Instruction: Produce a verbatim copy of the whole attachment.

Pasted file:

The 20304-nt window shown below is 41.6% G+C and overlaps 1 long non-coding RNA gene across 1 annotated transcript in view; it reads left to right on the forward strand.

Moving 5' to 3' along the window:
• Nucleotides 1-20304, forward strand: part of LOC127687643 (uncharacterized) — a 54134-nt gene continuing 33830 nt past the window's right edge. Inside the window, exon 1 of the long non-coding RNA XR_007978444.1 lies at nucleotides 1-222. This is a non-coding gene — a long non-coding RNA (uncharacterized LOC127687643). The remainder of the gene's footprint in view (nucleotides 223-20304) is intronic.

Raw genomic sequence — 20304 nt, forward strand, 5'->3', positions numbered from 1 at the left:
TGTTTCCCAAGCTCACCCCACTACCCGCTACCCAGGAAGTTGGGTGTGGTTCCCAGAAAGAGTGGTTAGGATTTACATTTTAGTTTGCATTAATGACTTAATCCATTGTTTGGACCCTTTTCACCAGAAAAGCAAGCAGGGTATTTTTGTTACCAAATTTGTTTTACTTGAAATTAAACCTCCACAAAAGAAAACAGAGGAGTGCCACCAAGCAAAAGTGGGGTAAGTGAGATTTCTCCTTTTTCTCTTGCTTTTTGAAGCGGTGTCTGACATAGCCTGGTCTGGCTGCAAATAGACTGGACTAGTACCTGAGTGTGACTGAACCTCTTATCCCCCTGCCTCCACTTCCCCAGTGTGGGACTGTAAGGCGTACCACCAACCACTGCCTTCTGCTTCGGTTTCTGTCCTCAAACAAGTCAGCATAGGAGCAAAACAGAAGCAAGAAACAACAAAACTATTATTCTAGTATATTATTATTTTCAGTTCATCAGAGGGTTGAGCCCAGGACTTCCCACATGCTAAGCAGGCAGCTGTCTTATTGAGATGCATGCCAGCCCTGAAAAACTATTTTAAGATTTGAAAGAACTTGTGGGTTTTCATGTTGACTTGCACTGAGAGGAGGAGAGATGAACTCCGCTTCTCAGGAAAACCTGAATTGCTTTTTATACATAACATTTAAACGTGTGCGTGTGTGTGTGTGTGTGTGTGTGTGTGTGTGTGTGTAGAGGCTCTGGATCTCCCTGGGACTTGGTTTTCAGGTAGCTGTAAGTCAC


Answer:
The 20304-nt window shown below is 41.6% G+C and overlaps 1 long non-coding RNA gene across 1 annotated transcript in view; it reads left to right on the forward strand.

Moving 5' to 3' along the window:
• Nucleotides 1-20304, forward strand: part of LOC127687643 (uncharacterized) — a 54134-nt gene continuing 33830 nt past the window's right edge. Inside the window, exon 1 of the long non-coding RNA XR_007978444.1 lies at nucleotides 1-222. This is a non-coding gene — a long non-coding RNA (uncharacterized LOC127687643). The remainder of the gene's footprint in view (nucleotides 223-20304) is intronic.

Raw genomic sequence — 20304 nt, forward strand, 5'->3', positions numbered from 1 at the left:
TGTTTCCCAAGCTCACCCCACTACCCGCTACCCAGGAAGTTGGGTGTGGTTCCCAGAAAGAGTGGTTAGGATTTACATTTTAGTTTGCATTAATGACTTAATCCATTGTTTGGACCCTTTTCACCAGAAAAGCAAGCAGGGTATTTTTGTTACCAAATTTGTTTTACTTGAAATTAAACCTCCACAAAAGAAAACAGAGGAGTGCCACCAAGCAAAAGTGGGGTAAGTGAGATTTCTCCTTTTTCTCTTGCTTTTTGAAGCGGTGTCTGACATAGCCTGGTCTGGCTGCAAATAGACTGGACTAGTACCTGAGTGTGACTGAACCTCTTATCCCCCTGCCTCCACTTCCCCAGTGTGGGACTGTAAGGCGTACCACCAACCACTGCCTTCTGCTTCGGTTTCTGTCCTCAAACAAGTCAGCATAGGAGCAAAACAGAAGCAAGAAACAACAAAACTATTATTCTAGTATATTATTATTTTCAGTTCATCAGAGGGTTGAGCCCAGGACTTCCCACATGCTAAGCAGGCAGCTGTCTTATTGAGATGCATGCCAGCCCTGAAAAACTATTTTAAGATTTGAAAGAACTTGTGGGTTTTCATGTTGACTTGCACTGAGAGGAGGAGAGATGAACTCCGCTTCTCAGGAAAACCTGAATTGCTTTTTATACATAACATTTAAACGTGTGCGTGTGTGTGTGTGTGTGTGTGTGTGTGTGTGTGTGTAGAGGCTCTGGATCTCCCTGGGACTTGGTTTTCAGGTAGCTGTAAGTCAC